Teen Skittles Parties

Since the beginning of the modern era, teenagers have been exposed to things that didn’t exist when their parents were younger. Whether it be certain types of music, technology or any number of pop culture trends, teens are more likely to experiment than their elders. That’s the natural course of life. Unfortunately, experimenting can sometimes take teens down a risky path.

Skittles Parties, named after the brightly colored, chewy candies, are a new and dangerous trend currently making headlines. Sometimes referred to as “pharm” or “pharming parties,” kids pool together whatever prescription or over the counter drugs they’ve managed to find or buy and put them in a bowl for party-goers to use, often along with alcohol.

In the United States, an estimated 2,500 kids abuse a prescription drug every single day, according to the Foundation For a Drug-Free World. Prescription drug abuse is second only to marijuana use among adolescents. Research has shown that prescription pills can be bought cheaper than other drugs, like cocaine or methamphetamine, and easily stolen out of medicine cabinets.

What Are the Most Abused Prescription Medications?
According to the Centers for Disease Control and Prevention (CDC), some of the most commonly abused prescription medications include:

Opioids – these include drugs which have a similar chemical makeup to heroin, like OxyContin, Vicodin, hydrocodone, methadone and codeine
Benzodiazepines – central nervous stimulants normally used as sedatives and include drugs such as Xanax, Valium and Ativan
Amphetamine – these drugs, often prescribed to treat attention deficit hyper activity disorder (ADHD) can be Adderall and Ritalin

There’s evidence that teenagers whose parents speak openly and voice their disapproval of drug usage of any kind are less likely to abuse drugs and alcohol. Without the right education, adolescents might feel that over the counter or prescription drugs aren’t as dangerous because a doctor prescribed them.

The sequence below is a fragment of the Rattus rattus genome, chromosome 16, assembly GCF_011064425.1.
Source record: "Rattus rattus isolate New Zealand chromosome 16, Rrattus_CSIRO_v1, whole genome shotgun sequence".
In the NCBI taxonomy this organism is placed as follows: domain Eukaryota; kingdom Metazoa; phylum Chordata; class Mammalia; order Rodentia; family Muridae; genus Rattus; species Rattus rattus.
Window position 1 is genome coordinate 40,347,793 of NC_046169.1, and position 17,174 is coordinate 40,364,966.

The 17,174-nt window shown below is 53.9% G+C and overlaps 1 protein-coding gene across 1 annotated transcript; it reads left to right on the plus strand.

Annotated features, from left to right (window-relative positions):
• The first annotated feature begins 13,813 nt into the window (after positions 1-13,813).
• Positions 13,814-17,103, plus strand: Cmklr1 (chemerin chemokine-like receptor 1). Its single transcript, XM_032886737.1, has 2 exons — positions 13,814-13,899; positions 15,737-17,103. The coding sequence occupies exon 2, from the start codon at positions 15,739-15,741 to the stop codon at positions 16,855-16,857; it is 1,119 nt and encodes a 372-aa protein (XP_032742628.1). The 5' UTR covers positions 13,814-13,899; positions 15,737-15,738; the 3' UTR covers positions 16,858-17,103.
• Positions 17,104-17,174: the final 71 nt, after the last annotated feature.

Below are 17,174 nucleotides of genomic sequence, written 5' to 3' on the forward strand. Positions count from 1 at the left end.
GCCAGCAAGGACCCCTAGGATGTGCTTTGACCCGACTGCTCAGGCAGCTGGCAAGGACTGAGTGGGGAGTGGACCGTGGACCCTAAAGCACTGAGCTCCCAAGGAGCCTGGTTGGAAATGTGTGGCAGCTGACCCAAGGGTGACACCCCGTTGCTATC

In an interview with the Chicago Tribune about prescription drugs among teens, Dr. Laura Markley, a pediatrics and child psychiatry specialist at Akron Children’s Hospital in Ohio, said, “I think they get a false sense of security and think it’s not as bad as marijuana or cocaine. And if a doctor says it’s OK, how could it possibly kill me?”

What Are the Health Risks for Teens Who Attend Skittles Parties?

Fatal overdose is the most serious consequence. First responders and emergency healthcare providers are often trying to save a user’s life without knowledge of the kinds or amounts of drugs a teen has ingested. Drug interactions and side effects are compounded. Over the counter and prescription drugs can have worse side effects when mixed with other chemicals, such as alcohol or competing compounds in other drugs. This can lead to all sorts of dangerous physical reactions such as high blood pressure, rapid heart rate, hyperthermia and loss of consciousness.
Sexual assault is a very real danger among adolescents. Being unconscious or incapacitated among a large group of people is never safe. Addiction is yet another disease that teens are vulnerable to if they frequently use alcohol or other drugs. Because their brains are still developing, even a small amount of drugs can permanently damage the brains chemical makeup.

Abstaining from drugs and alcohol is the safest choice for teens. However, if experimentation has led to trouble at home or school, caused depression, anxiety or even addiction, early intervention and treatment have been effective in helping adolescents make better choices and lead sober, healthy lives.

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